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ACADEMY Africa American appeared British called century chapter character Charles Church cloth College complete contains course criticism Crown 8vo Edited England English eyes fact French George give given hand History Illustrations interest issued Italy John Lady late less letter Library lines literary literature live London look Lord matter means mind Miss nature never Notes novel once original Oxford perhaps person play poems poet popular present printed published question reader READY received reference Review seems sense Shillings South story Street style things thought tion translation University verse vols volume week whole writing written young
Seite 147 - As the marsh-hen secretly builds on the watery sod, Behold I will build me a nest on the greatness of God: I will fly in the greatness of God as the marsh-hen flies In the freedom that fills all the space 'twixt the marsh and the skies: By so many roots as the marsh-grass sends in the sod I will heartily lay me a-hold on the greatness of God: Oh, like to the greatness of God is the greatness within The range of the marshes, the liberal marshes of Glynn.
Seite 216 - As to the great oak flaring to the wind — To the grave's low hill as to the Matterhorn That shoulders out the sky.
Seite 156 - What if it tempt you toward the flood, my lord, Or to the dreadful summit of the cliff That beetles o'er his base into the sea...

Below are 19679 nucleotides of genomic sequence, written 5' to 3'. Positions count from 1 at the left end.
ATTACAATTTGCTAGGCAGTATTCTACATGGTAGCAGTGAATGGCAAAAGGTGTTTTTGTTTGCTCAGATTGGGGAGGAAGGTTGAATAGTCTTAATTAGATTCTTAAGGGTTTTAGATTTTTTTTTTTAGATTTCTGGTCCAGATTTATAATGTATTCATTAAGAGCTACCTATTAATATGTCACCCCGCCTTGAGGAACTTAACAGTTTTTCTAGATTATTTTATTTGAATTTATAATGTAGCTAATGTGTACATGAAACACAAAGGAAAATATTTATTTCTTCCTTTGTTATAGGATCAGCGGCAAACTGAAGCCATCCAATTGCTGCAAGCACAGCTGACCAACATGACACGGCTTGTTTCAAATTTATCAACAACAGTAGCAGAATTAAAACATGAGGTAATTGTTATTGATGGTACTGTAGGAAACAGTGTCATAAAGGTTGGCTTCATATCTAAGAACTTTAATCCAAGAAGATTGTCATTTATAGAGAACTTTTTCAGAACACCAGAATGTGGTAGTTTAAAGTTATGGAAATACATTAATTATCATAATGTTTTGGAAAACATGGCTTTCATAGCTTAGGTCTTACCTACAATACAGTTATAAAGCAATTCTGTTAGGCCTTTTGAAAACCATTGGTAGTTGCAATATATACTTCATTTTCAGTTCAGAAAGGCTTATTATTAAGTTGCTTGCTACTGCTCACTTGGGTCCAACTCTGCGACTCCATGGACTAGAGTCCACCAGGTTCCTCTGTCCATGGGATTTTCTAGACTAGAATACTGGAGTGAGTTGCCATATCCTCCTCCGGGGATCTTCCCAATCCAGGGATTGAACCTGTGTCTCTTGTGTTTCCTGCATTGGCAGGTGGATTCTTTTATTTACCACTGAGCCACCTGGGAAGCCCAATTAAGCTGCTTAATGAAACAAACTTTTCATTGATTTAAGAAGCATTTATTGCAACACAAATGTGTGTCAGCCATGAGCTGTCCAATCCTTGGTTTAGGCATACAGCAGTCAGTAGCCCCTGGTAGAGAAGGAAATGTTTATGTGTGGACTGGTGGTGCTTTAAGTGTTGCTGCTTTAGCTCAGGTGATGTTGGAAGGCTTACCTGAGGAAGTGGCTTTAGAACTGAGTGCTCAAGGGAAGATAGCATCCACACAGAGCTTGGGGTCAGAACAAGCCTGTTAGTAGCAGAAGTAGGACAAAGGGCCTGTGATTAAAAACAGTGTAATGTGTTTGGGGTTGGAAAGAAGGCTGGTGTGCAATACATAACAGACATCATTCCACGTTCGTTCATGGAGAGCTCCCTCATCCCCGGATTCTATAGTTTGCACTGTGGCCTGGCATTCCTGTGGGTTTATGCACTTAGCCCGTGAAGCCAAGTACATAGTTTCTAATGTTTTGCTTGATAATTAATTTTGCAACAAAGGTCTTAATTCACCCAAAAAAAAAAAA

Seite 76 - Requiem Under the wide and starry sky, Dig the grave and let me lie. Glad did I live and gladly die, And I laid me down with a will. This be the verse you grave for me: Here he lies where he longed to be; Home is the sailor, home from sea, And the hunter home from the hill.
Seite 284 - Death is there associated, not, as in Westminster Abbey and St Paul's, with genius and virtue, with public veneration and with imperishable renown; not, as in our humblest churches and churchyards, with everything that is most endearing in social and domestic charities; but with whatever is darkest in human nature and in human destiny, with the savage triumph of implacable enemies, with the inconstancy, the ingratitude, the cowardice of friends, with all the miseries of fallen greatness and of blighted...
Seite 191 - Stevenson (RL) THE LETTERS OF ROBERT LOUIS STEVENSON TO HIS FAMILY AND FRIENDS.
Seite 311 - Rank weeds, that every art and care defy, Reign o'er the land, and rob the blighted rye : There thistles stretch their prickly arms afar, And to the ragged infant threaten war; There poppies nodding mock the hope of toil; There the blue bugloss paints the sterile soil; Hardy and high, above the slender sheaf, The slimy mallow waves her silky leaf; O'er the young shoot the charlock throws a shade, And clasping tares cling round the sickly blade; With mingled tints the rocky coasts abound, And a sad...
Seite 89 - So far from that, all the pure and noble arts of peace are founded on war ; no great art ever yet rose on earth, but among a nation of soldiers. There is no art among a shepherd people, if it remains at peace. There is no art among an agricultural people, if it remains at peace.